This is something I've been hesitating to say for the past few months, but thought I might as well get it off my chest before I dismiss it entirely:
If the City and/or State decides to be pro-active and build a new arena for the Sonics, and Clay Bennett remains the team's owner, would I be happy with the result?
On the one hand, my favorite team stays in Seattle, and I'm not forced to watch Kevin Durant play in the Western Conference All-Star game as a member of the Oklahoma City Sonics and all the history (Gus Williams, Downtown, Shawn Kemp, GP, JJ, Lenny, et al) stays associated with Seattle.
On the other hand, Clay Bennett and his group benefit tremendously, and their investment of $350 million gets handsomely rewarded. As wonderful as it would feel to be able to watch the Sonics in InsertCorporateSponsorHere Gardens, would that be countered by the feeling of bitterness towards Bennett for the way he blackmailed the city to getting what he wanted?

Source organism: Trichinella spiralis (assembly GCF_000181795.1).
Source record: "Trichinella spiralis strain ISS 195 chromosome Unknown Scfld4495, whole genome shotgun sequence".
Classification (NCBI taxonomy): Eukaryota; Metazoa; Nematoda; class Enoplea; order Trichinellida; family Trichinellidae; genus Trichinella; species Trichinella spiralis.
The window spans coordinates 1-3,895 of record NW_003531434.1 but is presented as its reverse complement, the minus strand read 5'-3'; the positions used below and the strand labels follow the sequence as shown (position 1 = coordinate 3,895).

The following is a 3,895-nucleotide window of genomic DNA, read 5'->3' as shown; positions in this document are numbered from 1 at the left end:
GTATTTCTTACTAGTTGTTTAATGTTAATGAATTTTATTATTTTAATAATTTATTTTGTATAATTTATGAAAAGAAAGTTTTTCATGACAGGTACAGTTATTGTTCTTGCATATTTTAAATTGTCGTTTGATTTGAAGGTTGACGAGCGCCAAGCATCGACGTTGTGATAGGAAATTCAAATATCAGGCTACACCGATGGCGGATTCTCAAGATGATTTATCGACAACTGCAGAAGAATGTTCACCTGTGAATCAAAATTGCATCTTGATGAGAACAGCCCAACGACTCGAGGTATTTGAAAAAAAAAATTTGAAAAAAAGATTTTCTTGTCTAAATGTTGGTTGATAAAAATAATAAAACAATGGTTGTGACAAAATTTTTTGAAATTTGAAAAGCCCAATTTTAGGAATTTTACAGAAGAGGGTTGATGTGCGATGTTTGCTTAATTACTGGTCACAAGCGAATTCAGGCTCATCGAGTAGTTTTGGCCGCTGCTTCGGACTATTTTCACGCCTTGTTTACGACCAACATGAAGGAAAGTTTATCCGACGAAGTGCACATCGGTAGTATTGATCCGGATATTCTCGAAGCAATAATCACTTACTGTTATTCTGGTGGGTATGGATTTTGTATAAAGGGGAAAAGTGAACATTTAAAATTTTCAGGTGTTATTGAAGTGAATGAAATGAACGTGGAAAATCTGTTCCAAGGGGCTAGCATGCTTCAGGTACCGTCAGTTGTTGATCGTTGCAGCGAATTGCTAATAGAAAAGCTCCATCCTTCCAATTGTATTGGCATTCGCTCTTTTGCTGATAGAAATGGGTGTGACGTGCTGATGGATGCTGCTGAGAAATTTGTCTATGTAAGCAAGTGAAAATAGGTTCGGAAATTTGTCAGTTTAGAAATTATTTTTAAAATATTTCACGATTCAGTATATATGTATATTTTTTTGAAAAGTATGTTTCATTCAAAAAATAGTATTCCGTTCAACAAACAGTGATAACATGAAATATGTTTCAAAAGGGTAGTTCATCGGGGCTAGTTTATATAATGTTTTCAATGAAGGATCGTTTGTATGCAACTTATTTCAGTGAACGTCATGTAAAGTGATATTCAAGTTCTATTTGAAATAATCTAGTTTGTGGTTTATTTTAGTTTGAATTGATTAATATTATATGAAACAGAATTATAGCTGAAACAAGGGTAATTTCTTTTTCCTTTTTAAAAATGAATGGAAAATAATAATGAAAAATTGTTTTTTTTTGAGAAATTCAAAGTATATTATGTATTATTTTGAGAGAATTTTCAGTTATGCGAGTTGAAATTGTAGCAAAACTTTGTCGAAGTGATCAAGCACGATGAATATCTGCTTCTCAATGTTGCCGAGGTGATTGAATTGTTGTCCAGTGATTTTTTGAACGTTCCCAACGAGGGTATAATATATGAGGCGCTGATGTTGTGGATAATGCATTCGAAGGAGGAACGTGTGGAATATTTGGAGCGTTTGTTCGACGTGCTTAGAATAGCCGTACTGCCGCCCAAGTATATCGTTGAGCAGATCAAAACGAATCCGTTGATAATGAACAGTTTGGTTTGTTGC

As a parent, I routinely tread this tightrope: Do you reward your child's bad behavior by giving them something, just so they'll stop crying/fighting/throwing dangerous objects? Or do you stand your ground, force them to their room, and endure 15-20 minutes of screaming? It's a difficult decision to make, and I try to go with the right one (the go to the room option) as often as I can, telling myself that I'm paying 15 minutes of screaming now for in return for future calm.
I see a strong parallel in the two situations. Bennett, like a four year old, is whining and pouting because he can't get what he wants. He's hoping that said pouting will result in getting the treat (a new arena) he wanted, but are we not equally culpable if we give him this treat?
Honestly, I don't know the answer. In a perfect world, Bennett would throw up his hands later this year, sell the team to local ownership, and a consortium of municipal, state, and private parties would work together to build a suitable arena for the team. In that world, David Stern rides in on a white horse to save the day by brokering a deal to give peace to the Northwest.
But that may not happen, and we could be faced with the first option, wherein we get to keep our team, but in the process reward the man who threatened to take it away. You've got to ask yourself: Is it worth it?